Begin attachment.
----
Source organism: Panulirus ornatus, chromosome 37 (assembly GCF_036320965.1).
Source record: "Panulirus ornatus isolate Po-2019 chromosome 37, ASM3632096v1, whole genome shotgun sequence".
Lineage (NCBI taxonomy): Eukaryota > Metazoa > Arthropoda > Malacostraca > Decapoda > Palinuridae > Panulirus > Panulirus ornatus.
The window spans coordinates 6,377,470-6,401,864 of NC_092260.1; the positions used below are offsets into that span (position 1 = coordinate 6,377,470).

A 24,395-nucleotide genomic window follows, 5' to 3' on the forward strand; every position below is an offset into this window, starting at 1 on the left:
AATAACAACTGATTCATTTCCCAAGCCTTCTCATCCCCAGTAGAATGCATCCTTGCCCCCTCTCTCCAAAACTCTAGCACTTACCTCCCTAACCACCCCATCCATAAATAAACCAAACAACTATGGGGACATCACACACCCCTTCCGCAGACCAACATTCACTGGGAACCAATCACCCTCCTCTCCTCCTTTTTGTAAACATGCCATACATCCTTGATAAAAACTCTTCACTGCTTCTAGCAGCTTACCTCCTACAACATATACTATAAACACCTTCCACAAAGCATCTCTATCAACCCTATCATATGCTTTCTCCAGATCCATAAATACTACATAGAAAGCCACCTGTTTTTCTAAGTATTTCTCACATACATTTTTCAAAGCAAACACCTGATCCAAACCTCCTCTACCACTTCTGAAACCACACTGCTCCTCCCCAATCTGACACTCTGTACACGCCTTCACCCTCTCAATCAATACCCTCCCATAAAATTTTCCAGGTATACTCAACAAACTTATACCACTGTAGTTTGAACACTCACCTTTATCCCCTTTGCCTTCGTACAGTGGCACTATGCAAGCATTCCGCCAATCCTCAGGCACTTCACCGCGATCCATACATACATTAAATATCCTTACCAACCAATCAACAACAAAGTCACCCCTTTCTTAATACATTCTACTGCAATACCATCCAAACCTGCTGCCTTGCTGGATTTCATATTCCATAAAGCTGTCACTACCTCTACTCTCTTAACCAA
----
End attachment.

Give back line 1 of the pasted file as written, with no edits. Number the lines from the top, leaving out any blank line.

Source organism: Panulirus ornatus, chromosome 37 (assembly GCF_036320965.1).